Knowing that it may be controversial, she explained by giving Jesus’ example. She wrote:
We can only give a pattern to follow, principles and guidelines from God’s Word to prepare and equip you for a life of prayer. In Luke 11:1, the disciples asked Jesus, ‘Lord, teach us to pray…’ Jesus gave them a model or pattern to follow. He established principles and guidelines to help them gain a new perspective on the Kingdom of Heaven and their approach to a relational God who desires to have a parent-child relationship with those who belong to Christ. These same principles are applicable for us today. It is about relationship.
If the concept of prayer is based on parent-child relationship to the Father, learning to pray should be different because the process of personal growth and development changes. In essence, we have the principles and patterns of prayer, but how we learn to pray is synonymous with our spiritual growth and relationship to God. For example, our parents taught us a prayer that we learned and recited as a child before going to bed every night. It became a nightly routine sometimes with a parent kneeling with us or leading us until we memorized it:
Now I lay me down to sleep, I pray the Lord my soul to keep. May God guard me through the night And wake me with the morning light. Amen.
Hopefully, no adult that has accepted Jesus Christ as Savior and Lord is still praying the above prayer. The idea is as we grow in age and spirituality, being in relationship with Christ, our prayers change as our level of understanding increases. Basically, as we become spiritually mature Christians, our conversation with the Father (prayer) should reflect our maturity as well as our level of commitment to Christ. Moreover, when our personal faith in God increases, and we grow in the knowledge of God through experiences, we learn how to pray through the power of the Holy Spirit–the Spirit of Truth. Yet, we must follow the pattern, apply the principles and become habitual in the practice of prayer in order to be consistent in our learning experience.
Sure, no one can actually teach another person exactly how to pray because it is personal dialog with God. However, we learn to pray as we grow in our relationship to the Father and His Son, Jesus Christ through the practice of prayer.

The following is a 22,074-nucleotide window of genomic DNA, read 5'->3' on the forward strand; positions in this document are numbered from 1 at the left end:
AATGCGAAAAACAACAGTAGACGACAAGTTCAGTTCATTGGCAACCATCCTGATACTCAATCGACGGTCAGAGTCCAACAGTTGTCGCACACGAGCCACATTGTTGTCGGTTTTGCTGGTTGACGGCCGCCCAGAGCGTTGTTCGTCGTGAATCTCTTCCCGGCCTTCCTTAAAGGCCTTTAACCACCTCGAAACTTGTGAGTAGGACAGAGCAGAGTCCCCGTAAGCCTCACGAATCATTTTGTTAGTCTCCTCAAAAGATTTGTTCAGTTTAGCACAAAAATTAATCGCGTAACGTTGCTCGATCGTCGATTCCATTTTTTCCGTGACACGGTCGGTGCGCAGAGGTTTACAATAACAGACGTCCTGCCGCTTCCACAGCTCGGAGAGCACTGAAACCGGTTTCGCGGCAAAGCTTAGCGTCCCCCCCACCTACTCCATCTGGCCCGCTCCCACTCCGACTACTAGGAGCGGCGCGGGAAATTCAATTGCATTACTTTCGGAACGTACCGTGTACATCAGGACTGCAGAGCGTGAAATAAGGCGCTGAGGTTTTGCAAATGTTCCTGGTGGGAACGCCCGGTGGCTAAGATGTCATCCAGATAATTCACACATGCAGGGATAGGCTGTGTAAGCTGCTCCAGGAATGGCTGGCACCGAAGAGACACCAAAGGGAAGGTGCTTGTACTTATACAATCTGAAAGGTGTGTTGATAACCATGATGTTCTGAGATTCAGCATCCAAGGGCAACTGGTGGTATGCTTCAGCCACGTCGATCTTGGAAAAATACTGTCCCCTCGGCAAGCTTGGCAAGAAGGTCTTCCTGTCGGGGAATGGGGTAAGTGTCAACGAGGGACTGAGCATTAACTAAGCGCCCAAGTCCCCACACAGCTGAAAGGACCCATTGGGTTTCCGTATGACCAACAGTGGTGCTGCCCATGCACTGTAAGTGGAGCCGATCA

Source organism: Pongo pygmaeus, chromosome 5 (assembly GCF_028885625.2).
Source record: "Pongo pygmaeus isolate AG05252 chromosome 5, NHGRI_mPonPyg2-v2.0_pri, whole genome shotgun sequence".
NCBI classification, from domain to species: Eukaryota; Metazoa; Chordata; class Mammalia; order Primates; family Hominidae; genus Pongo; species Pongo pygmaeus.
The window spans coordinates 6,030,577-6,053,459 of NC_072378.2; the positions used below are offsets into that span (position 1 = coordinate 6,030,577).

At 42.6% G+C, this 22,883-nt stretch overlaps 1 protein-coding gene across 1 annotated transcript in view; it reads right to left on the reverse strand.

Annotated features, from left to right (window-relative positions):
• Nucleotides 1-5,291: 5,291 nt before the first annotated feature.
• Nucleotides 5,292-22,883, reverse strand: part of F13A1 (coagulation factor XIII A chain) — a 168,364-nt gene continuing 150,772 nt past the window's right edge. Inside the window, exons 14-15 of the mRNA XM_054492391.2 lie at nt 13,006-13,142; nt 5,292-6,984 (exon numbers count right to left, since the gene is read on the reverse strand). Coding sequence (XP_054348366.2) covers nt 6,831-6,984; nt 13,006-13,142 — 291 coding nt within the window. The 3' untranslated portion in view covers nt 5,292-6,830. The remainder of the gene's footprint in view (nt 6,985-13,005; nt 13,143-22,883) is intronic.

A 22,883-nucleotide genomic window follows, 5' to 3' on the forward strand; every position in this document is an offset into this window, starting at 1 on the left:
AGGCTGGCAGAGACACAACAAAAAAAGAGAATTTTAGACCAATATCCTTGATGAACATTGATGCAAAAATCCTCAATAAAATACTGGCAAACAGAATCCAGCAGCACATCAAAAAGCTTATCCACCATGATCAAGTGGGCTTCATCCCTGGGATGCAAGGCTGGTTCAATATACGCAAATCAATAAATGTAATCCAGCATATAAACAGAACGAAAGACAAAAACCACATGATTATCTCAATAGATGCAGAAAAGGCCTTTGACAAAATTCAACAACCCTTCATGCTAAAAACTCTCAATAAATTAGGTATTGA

If we confess our sins, He is faithful and just to forgive us our sins and to cleanse us from all unrighteousness (1 John 1:9)
I am so thankful that Father God is kind and forgiving. After all, it was kindness and unconditional love for us that He made Jesus Christ, who had no sin be sin for us so that in Him we might become the righteousness of God (2 Corinthians 5:21). And He continues to forgive all who will acknowledge/confess their sin to Him now.
Confession is an essential form of prayer (communication with God); it is also a serious aspect of the Christian lifestyle. When we acknowledge or confess (admit) our sins, ask for forgiveness and repent, God is faithful and just to forgive us, and to cleanse us from all unrighteousness (1 John 1:9).
In order to confess/acknowledge our sins, we should be sensitive to the work of the Holy Spirit. The Holy Spirit convicts us of our wrongdoing; He shows us the sin in our life so that we deal with it. If we don’t confess our sins, receive God’s forgiveness and cleansing power, we will continue to commit sinful acts. If we continue in sin, we cannot continue walking in the light and enjoying relationship with Christ. Sin can be compared to an infection that if goes untreated will spread and result in death. Spiritually speaking, if we don’t confess our sins to the Lord and allow Him to cleanse us, we risk being disconnected from Him and dying spiritually.
We should prayerfully examine our lives frequently, daily if necessary, to make sure we don’t allow sin to fester in our lives. I might also note that sins of the heart (jealousy, envy, covetousness) are sometimes easier to overlook than sinful acts such as fornication, adultery, theft, murder. Sin cannot be classified or categorized as “small” and “big”. We must confess all sin.
Also, use Scriptures when confessing your sins to God. Here is an example of a prayer of confession:
I come to you in the Name of Jesus Christ, my Savior and Lord. I ask You to have mercy upon me, Father, according to your loving kindness. Wash me and I shall be clean; purify my heart, cleanse me from all unrighteousness as you said in your word according to 1 John 1:9. Lord, I confess I sinned against you; I acknowledge my disobedience. I ask that you forgive me for grumbling and complaining and not walking in faith. I know that without faith it is impossible to please you. My desire is to please you, Father. Help me control my anger and have the right attitude that reflects your character. I am sorry;I turn away from my sin toward you in all honesty. Create a clean heart in me and renew my spirit to remain loyal to you. Thank you, Father for forgiving me and cleansing me. In Jesus’ Name with thanksgiving. Amen.
I recommend that after you pray, remain in silence to listen for Him to speak to your spirit concerning your confession and request for forgiveness. Make sure you confess all known or revealed sin; you may want to be specific about your sin (in your private prayer time, of course). After you’ve finished praying, He may give you Scriptures, or speak in a still small whisper to assure and comfort you. However, if He does not speak immediately after your prayer, let your faith and the Word give you the assurance that your prayer was heard, and you are forgiven, if you prayed earnestly in faith.